Amoeba Hollywood - September 12th @ 7:00pm
London-based electronic duo of Aluna Francis and George Reid celebrate their debut album, Bodymusic (out now on Vagrant Records) with an acoustic set at Amoeba before their El Rey show later that night.
"...forceful production and sweet, soulful vocals" - Pitchfork
Do you remember a time, not so long ago, when pop music felt strange? Alliances of visionary producers and charismatic singers spawned a series of songs that were as radical as they were catchy: hits like Destiny’s Child’s Say My Name, Aaliyah’s Try Again and Tweet’s Oops (Oh My). It was great, wasn’t it? AlunaGeorge thought so too. Now, when the Top 40 has never been more homogenous, they want to shake things up again. “I guess we’re always looking for the exception to the rule. You just have to hope people get bored and want something else,” says Aluna.
AlunaGeorge are Aluna Francis and George Reid. “Aluna” means “come here” in the Mwera dialect of Tanzania, “pupil” in Portugese and “Mother Earth” in Mayan. “George” means George. Aluna writes and sings the melodies and lyrics. George arranges the music into uncanny and seductive new shapes. They met in 2009. They live in London. They have released two fresh, irresistible singles, You Know You Like It and Your Drums, Your Love, and they have only just begun.
AlunaGeorge are entering 2013 with fans in all the right places. They are among the final three contenders for the Brits Critics’ Choice Award and on the longlist for the BBC’s influential Sound of 2013 poll. Pitchfork, which has championed them from the start, booked them to play at its Paris festival in November. In the fashion world, Moschino asked the duo to perform at their London Fashion Week show and Next Models has signed Aluna - confirmation of her idiosyncratic star quality.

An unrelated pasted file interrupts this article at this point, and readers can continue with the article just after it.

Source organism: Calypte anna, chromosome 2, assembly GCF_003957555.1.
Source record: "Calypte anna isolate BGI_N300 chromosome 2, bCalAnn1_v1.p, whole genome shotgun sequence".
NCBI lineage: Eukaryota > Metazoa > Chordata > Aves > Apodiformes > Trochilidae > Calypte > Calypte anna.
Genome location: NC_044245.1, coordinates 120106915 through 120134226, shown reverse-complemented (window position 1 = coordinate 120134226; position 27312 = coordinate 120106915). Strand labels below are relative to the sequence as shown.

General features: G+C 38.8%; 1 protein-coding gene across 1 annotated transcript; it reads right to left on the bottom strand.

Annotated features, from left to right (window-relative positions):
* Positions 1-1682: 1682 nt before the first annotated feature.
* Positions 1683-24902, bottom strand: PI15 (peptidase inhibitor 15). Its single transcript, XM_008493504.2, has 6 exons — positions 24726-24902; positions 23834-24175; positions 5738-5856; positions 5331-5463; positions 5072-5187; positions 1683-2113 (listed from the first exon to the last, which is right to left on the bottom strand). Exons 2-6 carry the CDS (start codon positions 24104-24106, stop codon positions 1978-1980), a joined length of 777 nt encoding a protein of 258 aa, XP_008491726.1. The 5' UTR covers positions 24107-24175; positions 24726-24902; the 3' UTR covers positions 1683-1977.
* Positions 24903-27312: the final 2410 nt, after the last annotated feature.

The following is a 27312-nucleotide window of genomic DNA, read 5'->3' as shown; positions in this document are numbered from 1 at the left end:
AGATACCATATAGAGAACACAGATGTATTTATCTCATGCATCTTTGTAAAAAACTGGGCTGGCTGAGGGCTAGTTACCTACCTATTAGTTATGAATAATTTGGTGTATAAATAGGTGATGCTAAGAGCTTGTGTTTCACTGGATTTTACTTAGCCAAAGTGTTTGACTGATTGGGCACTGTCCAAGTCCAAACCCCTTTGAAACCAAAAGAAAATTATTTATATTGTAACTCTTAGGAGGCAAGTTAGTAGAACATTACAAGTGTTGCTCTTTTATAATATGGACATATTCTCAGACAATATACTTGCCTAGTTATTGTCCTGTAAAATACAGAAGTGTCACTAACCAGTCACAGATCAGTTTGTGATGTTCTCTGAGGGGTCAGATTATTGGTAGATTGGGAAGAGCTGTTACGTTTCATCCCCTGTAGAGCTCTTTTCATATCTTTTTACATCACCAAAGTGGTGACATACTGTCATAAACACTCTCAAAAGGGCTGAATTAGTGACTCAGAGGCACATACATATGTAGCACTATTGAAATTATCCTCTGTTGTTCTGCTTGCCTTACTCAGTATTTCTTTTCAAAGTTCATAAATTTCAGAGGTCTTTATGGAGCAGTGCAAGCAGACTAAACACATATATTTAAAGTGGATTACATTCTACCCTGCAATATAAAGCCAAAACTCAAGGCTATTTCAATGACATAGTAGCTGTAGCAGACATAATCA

Aluna was born in Wales and moved between the UK and US before settling in St Alban’s in her teens. It wasn’t one of the world’s great musical hotspots and her search for musical collaborators led her to pack up and move to London, where she found herself squatting in a north-west London flat with an artist, below a bunch of ex-convicts who had been in prison for murder. A fan of such striking vocalists as PJ Harvey, CocoRosie and Fever Ray, “I was finding out how to use my voice for what it is rather than try and be something I’m not.”
In 2006 she joined quirky electro-pop outfit My Toys Like Me and enjoyed singing but was unhappy with her lyrics. The experience taught her to focus more on writing songs that contained some emotional truth. “If I can’t sing them and know what the hell I’m talking about that’s a big no-no for me. I read about old-style songwriters like Sammy Kahn and all these little tricks and games you can play. That was kind of a turning point.”
In 2009 George asked My Toys Like Me if he could remix their single Sweetheart and met Aluna for the first time at a meeting with the band. At the time he was living in Kingston, Surrey and playing guitar in “math-pop” band Colour. “Lots of boys wanting to show off by playing in stupid time signatures,” he says self-deprecatingly. Influenced by Warp Records acts such as Flying Lotus, George aspired to be a producer and began honing his skills in electronic music, combining laptop software with loop pedals.